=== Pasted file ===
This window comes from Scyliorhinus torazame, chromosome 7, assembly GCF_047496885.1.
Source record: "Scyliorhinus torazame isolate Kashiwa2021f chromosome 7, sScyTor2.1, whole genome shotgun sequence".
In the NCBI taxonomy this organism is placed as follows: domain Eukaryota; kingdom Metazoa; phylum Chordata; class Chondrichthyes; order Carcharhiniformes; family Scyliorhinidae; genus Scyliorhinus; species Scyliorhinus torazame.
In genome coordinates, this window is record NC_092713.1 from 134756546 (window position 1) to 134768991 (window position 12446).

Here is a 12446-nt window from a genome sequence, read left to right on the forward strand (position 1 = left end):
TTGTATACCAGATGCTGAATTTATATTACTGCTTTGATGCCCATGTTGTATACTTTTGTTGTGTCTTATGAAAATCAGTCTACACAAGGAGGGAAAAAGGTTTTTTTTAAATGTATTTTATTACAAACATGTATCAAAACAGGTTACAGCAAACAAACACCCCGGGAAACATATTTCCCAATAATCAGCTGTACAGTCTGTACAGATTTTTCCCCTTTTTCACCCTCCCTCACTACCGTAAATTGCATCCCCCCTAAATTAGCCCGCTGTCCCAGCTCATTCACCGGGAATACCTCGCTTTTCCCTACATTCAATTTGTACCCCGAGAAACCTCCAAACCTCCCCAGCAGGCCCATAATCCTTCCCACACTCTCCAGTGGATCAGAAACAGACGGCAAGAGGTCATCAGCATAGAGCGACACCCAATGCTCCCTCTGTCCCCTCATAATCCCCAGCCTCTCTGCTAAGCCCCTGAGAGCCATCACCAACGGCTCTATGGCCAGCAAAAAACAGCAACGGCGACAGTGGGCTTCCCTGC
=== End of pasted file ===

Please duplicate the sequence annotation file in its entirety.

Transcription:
This window comes from Scyliorhinus torazame, chromosome 7, assembly GCF_047496885.1.
Source record: "Scyliorhinus torazame isolate Kashiwa2021f chromosome 7, sScyTor2.1, whole genome shotgun sequence".
In the NCBI taxonomy this organism is placed as follows: domain Eukaryota; kingdom Metazoa; phylum Chordata; class Chondrichthyes; order Carcharhiniformes; family Scyliorhinidae; genus Scyliorhinus; species Scyliorhinus torazame.
In genome coordinates, this window is record NC_092713.1 from 134756546 (window position 1) to 134768991 (window position 12446).

Here is a 12446-nt window from a genome sequence, read left to right on the forward strand (position 1 = left end):
TTGTATACCAGATGCTGAATTTATATTACTGCTTTGATGCCCATGTTGTATACTTTTGTTGTGTCTTATGAAAATCAGTCTACACAAGGAGGGAAAAAGGTTTTTTTTAAATGTATTTTATTACAAACATGTATCAAAACAGGTTACAGCAAACAAACACCCCGGGAAACATATTTCCCAATAATCAGCTGTACAGTCTGTACAGATTTTTCCCCTTTTTCACCCTCCCTCACTACCGTAAATTGCATCCCCCCTAAATTAGCCCGCTGTCCCAGCTCATTCACCGGGAATACCTCGCTTTTCCCTACATTCAATTTGTACCCCGAGAAACCTCCAAACCTCCCCAGCAGGCCCATAATCCTTCCCACACTCTCCAGTGGATCAGAAACAGACGGCAAGAGGTCATCAGCATAGAGCGACACCCAATGCTCCCTCTGTCCCCTCATAATCCCCAGCCTCTCTGCTAAGCCCCTGAGAGCCATCACCAACGGCTCTATGGCCAGCAAAAAACAGCAACGGCGACAGTGGGCTTCCCTGC